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Week seven of the winter sitreps brought mixed news today, as bed occupancy remains extremely high but other indicators saw improvement on the previous week. The latest NHS workforce figures and sickness absence rates were also released, providing additional insight to the current conditions in trusts across the country.

A headline bed occupancy level of 95.0% shows just how stretched the system is and, following on from an even higher figure last week, there is concern that this will become entrenched for the rest of the winter. On the positive side, trusts did not have as many escalation beds open this week, and there were fewer ambulance arrivals, a reduction in beds closed with D&V and norovirus and fewer long-stay patients compared to week six. While the NHS workforce figures released today for October 2019 show growth in total staff numbers from the previous month and a healthy increase in the past year, sickness absence rates also released today for September 2019 have never been higher at this time of year.

Key week seven sitreps headlines:

  • bed occupancy is 95.0%, still extremely high and only a miniscule reduction from 95.1% last week
  • length of stays are slightly better than last week, but still much higher than last year
  • total beds open fell by 0.2% this week, and escalation beds were down by 6.7% (300 fewer)
  • ambulance arrivals are down by 1,226 on last week (-1.3%)
  • ambulance handovers are better than last week, but still higher than last year.


 Other new data released today:

  • total NHS workforce in October 2019 was 0.7% higher than the previous month, and 3.6% higher than the same time last year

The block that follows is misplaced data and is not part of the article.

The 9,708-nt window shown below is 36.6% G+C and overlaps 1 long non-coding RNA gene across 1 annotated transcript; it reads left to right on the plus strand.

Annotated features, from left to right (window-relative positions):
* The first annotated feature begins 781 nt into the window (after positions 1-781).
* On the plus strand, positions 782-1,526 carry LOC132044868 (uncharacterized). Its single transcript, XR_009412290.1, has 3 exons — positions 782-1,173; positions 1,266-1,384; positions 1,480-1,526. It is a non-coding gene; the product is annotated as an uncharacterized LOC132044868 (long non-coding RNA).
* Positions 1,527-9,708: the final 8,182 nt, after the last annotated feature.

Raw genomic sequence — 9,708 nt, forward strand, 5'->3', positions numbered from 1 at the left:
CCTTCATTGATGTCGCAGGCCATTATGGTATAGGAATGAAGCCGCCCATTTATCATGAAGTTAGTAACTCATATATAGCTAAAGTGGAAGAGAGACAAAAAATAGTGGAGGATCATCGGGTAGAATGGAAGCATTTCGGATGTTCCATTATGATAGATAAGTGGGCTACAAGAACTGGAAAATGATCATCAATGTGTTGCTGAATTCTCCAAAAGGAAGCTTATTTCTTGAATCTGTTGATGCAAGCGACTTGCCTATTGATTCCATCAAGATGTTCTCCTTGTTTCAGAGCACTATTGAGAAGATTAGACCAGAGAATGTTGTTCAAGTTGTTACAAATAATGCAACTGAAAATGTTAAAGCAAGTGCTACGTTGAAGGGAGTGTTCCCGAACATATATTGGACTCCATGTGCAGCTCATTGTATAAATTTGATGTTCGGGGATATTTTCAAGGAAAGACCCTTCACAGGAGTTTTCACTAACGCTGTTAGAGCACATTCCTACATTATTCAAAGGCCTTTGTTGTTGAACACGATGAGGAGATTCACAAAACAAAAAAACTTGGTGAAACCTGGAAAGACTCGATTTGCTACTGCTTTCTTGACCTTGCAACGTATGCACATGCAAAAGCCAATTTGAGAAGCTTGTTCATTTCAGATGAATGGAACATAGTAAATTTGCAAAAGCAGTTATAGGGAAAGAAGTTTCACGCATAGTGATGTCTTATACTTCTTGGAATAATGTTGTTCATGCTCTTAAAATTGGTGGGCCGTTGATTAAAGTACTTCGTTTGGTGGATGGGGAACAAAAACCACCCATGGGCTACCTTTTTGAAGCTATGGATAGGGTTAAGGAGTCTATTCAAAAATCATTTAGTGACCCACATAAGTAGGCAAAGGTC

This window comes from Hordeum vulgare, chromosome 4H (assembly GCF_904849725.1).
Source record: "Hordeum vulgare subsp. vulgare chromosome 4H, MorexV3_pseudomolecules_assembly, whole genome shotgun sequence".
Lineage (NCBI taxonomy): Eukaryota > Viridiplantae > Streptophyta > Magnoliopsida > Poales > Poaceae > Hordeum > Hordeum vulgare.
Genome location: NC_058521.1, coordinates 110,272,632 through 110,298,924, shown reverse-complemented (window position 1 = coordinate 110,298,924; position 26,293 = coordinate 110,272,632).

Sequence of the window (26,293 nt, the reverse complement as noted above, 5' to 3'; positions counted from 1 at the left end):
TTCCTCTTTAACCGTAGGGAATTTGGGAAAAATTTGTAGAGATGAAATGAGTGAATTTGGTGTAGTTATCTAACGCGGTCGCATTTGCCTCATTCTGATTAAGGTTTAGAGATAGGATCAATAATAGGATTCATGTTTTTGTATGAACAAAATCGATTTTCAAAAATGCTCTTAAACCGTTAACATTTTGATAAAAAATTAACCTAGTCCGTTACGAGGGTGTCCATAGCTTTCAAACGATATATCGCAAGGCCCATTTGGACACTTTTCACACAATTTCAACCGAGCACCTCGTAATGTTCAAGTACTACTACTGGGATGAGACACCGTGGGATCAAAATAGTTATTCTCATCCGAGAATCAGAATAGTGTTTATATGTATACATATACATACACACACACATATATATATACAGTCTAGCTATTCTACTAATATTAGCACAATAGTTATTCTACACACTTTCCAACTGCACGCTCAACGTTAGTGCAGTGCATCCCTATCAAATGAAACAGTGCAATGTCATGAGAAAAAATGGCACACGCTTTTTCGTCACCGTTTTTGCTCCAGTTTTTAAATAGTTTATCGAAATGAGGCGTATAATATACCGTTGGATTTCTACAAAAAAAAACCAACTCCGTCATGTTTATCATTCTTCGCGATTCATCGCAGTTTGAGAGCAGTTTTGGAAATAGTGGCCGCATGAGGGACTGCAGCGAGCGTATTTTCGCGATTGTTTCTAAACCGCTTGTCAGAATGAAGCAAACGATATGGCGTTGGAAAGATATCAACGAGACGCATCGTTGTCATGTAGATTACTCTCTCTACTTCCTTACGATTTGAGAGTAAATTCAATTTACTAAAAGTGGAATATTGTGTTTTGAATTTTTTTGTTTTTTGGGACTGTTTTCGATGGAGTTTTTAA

• the sickness absence rate for September 2019 was 4.25%, the highest it has ever been at this time of year.

This week, there were reductions in the number of patients staying in hospital longer than 7, 14 and 21 days, although these all remain higher than at any point last winter. Efforts to send patients home, or to more appropriate care settings as they recover are as important as ever, both for the individual and trust. Delayed transfers can have a knock-on effect in a number of ways, and shortages and sickness absence in key workforce groups are determining factors in how quickly patients can be discharged.

Fewer patients arrived by ambulance this week, with the week seven total of 94,512 a reduction of 6.3% on the highpoint reached in week three, or 910 fewer arrivals per day.


Fewer patients arrived by ambulance this week, with the week seven total of 94,512 a reduction of 6.3% on the highpoint reached in week three, or 910 fewer arrivals per day. Correspondingly, a smaller proportion of arrivals were delayed this week, with 13.1% waiting 30 minutes or longer, down from 16.3% in the previous week. This still equates to over 12,000 patients being delayed at a crucial moment in their care, and trusts continue to seek innovative ways to smooth the flow of patients arriving by ambulance in settings already at maximum capacity.

Beds closed with D&V and norovirus fell this week, but with relatively mild weather this was not a huge surprise. Fears remain that a cold snap could result in a rise in flu, D&V and norovirus, and trusts will additionally be monitoring the troubling spread and prevalence of coronavirus in the coming weeks.